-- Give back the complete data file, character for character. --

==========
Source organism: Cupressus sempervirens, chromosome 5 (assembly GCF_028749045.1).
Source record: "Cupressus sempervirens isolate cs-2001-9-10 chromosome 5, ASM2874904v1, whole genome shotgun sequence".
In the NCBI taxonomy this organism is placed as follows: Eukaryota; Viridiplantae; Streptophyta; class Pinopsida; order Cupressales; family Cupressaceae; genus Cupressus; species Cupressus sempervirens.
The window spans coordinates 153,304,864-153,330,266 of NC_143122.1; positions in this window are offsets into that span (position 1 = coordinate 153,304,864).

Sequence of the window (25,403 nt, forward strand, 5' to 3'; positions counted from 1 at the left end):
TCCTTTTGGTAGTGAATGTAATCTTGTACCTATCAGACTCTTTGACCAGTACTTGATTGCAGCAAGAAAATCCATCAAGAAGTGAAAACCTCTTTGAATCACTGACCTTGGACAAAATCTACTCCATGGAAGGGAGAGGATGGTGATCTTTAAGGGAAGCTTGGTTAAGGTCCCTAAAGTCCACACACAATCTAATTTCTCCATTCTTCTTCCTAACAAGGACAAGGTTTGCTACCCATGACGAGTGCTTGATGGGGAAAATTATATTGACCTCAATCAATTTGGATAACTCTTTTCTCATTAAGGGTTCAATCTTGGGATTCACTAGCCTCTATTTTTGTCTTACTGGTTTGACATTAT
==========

Source organism: Cupressus sempervirens, chromosome 5 (assembly GCF_028749045.1).
Source record: "Cupressus sempervirens isolate cs-2001-9-10 chromosome 5, ASM2874904v1, whole genome shotgun sequence".
In the NCBI taxonomy this organism is placed as follows: Eukaryota; Viridiplantae; Streptophyta; class Pinopsida; order Cupressales; family Cupressaceae; genus Cupressus; species Cupressus sempervirens.
The window spans coordinates 153,304,864-153,330,266 of NC_143122.1; positions in this window are offsets into that span (position 1 = coordinate 153,304,864).

Sequence of the window (25,403 nt, forward strand, 5' to 3'; positions counted from 1 at the left end):
TCCTTTTGGTAGTGAATGTAATCTTGTACCTATCAGACTCTTTGACCAGTACTTGATTGCAGCAAGAAAATCCATCAAGAAGTGAAAACCTCTTTGAATCACTGACCTTGGACAAAATCTACTCCATGGAAGGGAGAGGATGGTGATCTTTAAGGGAAGCTTGGTTAAGGTCCCTAAAGTCCACACACAATCTAATTTCTCCATTCTTCTTCCTAACAAGGACAAGGTTTGCTACCCATGACGAGTGCTTGATGGGGAAAATTATATTGACCTCAATCAATTTGGATAACTCTTTTCTCATTAAGGGTTCAATCTTGGGATTCACTAGCCTCTATTTTTGTCTTACTGGTTTGACATTAT